They will continue growing over the course of a few weeks until they reach maturity. 

Where To Find Two-striped Jumping Spiders

Telamonia dimidiata can be found in tropical and subtropical areas throughout Southern Asia and some parts of North America.

The best way to find spiders in the wild is to look for them up high in trees, in thick foliage, or near bodies of water.

There is also the option of purchasing two-striped jumping spiders for sale. When buying spiders online, ensure you are purchasing from a reputable source.

Your spider should be captive-bred, not caught in the wild, as wild-caught spiders do not always do well in captivity.

Additionally, captive-bred spiders are far less likely to bring diseases into your enclosure.

Two-striped Jumping Spider Care

Proper care for Two-striped Jumping Spiders includes providing them with suitable housing, feeding them a nutrient-rich diet, and understanding their breeding and mating habits.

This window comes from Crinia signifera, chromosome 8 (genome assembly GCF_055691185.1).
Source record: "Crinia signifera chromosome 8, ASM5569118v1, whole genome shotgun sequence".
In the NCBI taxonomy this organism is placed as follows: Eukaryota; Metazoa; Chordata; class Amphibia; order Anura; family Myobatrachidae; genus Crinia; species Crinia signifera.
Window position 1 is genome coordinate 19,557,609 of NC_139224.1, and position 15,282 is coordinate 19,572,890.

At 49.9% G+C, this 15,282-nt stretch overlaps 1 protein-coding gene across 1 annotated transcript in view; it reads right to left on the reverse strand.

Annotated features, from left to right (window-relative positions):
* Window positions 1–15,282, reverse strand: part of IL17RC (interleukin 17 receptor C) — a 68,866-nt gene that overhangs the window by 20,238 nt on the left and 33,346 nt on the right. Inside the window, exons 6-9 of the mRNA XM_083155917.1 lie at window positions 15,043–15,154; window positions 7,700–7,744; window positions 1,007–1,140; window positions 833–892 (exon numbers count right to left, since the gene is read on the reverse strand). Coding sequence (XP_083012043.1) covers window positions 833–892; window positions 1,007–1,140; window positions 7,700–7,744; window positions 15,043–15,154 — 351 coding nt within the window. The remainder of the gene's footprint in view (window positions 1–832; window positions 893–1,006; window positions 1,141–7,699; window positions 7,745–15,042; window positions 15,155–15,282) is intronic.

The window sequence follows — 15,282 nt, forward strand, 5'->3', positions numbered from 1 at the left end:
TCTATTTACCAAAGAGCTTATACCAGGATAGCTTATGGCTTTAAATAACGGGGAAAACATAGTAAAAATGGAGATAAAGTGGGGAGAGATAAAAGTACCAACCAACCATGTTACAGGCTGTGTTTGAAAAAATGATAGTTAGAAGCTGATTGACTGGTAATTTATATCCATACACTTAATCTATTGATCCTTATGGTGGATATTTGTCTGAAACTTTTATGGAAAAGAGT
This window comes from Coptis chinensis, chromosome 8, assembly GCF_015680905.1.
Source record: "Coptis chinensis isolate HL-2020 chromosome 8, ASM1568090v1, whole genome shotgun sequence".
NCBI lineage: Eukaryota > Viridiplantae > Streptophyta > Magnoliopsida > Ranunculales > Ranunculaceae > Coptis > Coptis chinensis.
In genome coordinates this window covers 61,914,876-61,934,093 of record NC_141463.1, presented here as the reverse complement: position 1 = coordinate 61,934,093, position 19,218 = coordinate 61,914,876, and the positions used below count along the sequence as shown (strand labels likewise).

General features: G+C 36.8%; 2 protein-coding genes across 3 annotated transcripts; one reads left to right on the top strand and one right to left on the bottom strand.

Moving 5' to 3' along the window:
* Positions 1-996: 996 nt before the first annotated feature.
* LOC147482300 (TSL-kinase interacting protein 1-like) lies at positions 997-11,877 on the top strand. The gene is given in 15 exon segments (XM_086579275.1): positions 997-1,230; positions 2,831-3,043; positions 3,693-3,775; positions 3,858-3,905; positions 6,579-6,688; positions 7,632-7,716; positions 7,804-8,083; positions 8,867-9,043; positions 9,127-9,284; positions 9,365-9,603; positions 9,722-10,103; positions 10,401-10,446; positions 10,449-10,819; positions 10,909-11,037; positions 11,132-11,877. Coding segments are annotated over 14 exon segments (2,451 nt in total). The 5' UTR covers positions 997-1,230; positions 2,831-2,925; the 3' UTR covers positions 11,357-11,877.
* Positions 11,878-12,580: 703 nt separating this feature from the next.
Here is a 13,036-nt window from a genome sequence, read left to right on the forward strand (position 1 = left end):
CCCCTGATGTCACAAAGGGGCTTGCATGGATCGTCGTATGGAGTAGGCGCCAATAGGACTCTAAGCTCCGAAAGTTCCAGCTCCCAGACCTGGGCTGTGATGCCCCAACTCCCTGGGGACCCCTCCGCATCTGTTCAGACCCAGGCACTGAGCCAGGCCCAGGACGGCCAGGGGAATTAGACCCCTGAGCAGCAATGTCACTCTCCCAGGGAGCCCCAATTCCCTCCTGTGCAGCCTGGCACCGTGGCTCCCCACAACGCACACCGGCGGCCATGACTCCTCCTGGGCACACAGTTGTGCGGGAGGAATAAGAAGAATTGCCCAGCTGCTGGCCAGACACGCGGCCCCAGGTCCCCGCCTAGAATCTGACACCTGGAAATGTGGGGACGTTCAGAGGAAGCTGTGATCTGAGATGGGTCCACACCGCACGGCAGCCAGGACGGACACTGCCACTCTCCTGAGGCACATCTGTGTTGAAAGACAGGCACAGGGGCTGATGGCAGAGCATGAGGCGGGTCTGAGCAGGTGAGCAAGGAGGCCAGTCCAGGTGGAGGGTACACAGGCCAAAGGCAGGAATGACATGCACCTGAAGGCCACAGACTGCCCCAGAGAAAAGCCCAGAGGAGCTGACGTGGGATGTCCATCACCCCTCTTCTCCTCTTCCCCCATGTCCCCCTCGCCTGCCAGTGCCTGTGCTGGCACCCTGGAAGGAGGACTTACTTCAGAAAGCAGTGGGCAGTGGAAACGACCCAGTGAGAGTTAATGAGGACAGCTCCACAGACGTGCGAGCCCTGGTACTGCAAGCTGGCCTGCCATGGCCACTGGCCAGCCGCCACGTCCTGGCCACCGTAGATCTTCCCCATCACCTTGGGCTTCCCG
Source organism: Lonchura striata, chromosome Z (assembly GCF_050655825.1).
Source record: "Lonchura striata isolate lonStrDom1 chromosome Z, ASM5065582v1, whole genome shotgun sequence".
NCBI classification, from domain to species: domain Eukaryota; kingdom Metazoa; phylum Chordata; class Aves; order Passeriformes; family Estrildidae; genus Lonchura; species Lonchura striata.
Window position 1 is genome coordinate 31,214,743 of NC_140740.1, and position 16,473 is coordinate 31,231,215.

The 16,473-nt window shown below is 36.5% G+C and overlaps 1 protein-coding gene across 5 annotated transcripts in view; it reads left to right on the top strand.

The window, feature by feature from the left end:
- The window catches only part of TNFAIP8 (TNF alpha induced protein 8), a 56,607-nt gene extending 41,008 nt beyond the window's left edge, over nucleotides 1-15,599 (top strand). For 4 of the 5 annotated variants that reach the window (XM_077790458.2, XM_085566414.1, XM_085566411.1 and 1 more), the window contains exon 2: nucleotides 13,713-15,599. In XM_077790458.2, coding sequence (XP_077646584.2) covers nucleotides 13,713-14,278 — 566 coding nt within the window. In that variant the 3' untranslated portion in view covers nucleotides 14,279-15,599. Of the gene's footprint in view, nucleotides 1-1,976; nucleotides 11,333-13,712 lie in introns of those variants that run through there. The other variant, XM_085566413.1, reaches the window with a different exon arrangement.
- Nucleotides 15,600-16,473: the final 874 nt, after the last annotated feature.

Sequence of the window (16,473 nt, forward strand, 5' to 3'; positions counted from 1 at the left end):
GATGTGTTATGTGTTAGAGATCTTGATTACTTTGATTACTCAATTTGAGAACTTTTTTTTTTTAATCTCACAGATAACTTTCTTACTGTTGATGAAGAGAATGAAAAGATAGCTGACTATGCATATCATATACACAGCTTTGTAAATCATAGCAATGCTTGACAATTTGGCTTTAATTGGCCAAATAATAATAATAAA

It’s also good practice to follow regular health and well-being checks, correctly handling and caring for them, and avoiding common mistakes.

Tank Requirements

The ideal tank for Telamonia dimidiata should be a terrarium with a fully escape-proof mesh lid.

The best vivarium type for this species should be large enough to offer enough room for the spider to move and hunt for prey.

Regarding water, the water should be kept between 6 and 7 pH, 30-60 ppm hardness, and 64-72°F temperature.

For substrate, the ideal terrarium soil should be thoroughly cleaned and moistened with a reptile carpet, astroturf, or a mixture of sphagnum, coco peat, and fine-grain sand.

Lighting should be kept at a low to moderate level. UVA/UVB lighting is not required, but a small terrarium light source will help the jumping spider feel secure to explore the environment.

What Do Two-striped Jumping Spiders Eat?

Feeding a two-striped jumping spider can be a fun and rewarding experience.

As with all jumping spiders, these arachnids are naturally hunting predators and are best fed live prey.

You can feed them a variety of food items, including small crickets, houseflies, and other live insects.